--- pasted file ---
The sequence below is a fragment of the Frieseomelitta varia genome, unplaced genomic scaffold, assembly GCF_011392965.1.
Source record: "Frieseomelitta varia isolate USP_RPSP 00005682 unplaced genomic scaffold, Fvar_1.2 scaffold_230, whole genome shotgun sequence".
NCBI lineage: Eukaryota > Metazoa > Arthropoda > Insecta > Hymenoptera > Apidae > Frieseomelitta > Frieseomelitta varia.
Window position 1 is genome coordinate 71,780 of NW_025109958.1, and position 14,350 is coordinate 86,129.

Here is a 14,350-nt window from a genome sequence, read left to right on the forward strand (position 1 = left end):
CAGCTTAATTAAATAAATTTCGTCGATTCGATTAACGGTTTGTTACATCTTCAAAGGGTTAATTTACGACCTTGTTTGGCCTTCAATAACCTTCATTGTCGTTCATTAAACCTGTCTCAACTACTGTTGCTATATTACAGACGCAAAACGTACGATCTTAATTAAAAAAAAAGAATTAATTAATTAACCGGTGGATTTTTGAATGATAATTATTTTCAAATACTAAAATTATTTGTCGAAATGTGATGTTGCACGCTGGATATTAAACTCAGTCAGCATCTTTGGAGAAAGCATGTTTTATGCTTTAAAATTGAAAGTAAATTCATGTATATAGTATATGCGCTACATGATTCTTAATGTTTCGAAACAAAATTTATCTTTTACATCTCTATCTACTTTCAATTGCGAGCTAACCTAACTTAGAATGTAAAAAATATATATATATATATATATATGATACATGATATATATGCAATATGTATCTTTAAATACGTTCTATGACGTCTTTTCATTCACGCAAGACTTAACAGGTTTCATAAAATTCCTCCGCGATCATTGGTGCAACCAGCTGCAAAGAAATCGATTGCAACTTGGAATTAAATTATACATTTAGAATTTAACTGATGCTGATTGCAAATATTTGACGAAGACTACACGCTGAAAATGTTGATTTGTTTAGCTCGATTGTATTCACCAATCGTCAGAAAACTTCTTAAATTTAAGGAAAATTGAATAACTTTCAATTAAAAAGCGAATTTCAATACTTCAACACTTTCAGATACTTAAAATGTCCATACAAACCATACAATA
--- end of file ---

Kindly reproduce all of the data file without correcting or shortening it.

The sequence below is a fragment of the Frieseomelitta varia genome, unplaced genomic scaffold, assembly GCF_011392965.1.
Source record: "Frieseomelitta varia isolate USP_RPSP 00005682 unplaced genomic scaffold, Fvar_1.2 scaffold_230, whole genome shotgun sequence".
NCBI lineage: Eukaryota > Metazoa > Arthropoda > Insecta > Hymenoptera > Apidae > Frieseomelitta > Frieseomelitta varia.
Window position 1 is genome coordinate 71,780 of NW_025109958.1, and position 14,350 is coordinate 86,129.

Here is a 14,350-nt window from a genome sequence, read left to right on the forward strand (position 1 = left end):
CAGCTTAATTAAATAAATTTCGTCGATTCGATTAACGGTTTGTTACATCTTCAAAGGGTTAATTTACGACCTTGTTTGGCCTTCAATAACCTTCATTGTCGTTCATTAAACCTGTCTCAACTACTGTTGCTATATTACAGACGCAAAACGTACGATCTTAATTAAAAAAAAAGAATTAATTAATTAACCGGTGGATTTTTGAATGATAATTATTTTCAAATACTAAAATTATTTGTCGAAATGTGATGTTGCACGCTGGATATTAAACTCAGTCAGCATCTTTGGAGAAAGCATGTTTTATGCTTTAAAATTGAAAGTAAATTCATGTATATAGTATATGCGCTACATGATTCTTAATGTTTCGAAACAAAATTTATCTTTTACATCTCTATCTACTTTCAATTGCGAGCTAACCTAACTTAGAATGTAAAAAATATATATATATATATATATATGATACATGATATATATGCAATATGTATCTTTAAATACGTTCTATGACGTCTTTTCATTCACGCAAGACTTAACAGGTTTCATAAAATTCCTCCGCGATCATTGGTGCAACCAGCTGCAAAGAAATCGATTGCAACTTGGAATTAAATTATACATTTAGAATTTAACTGATGCTGATTGCAAATATTTGACGAAGACTACACGCTGAAAATGTTGATTTGTTTAGCTCGATTGTATTCACCAATCGTCAGAAAACTTCTTAAATTTAAGGAAAATTGAATAACTTTCAATTAAAAAGCGAATTTCAATACTTCAACACTTTCAGATACTTAAAATGTCCATACAAACCATACAATA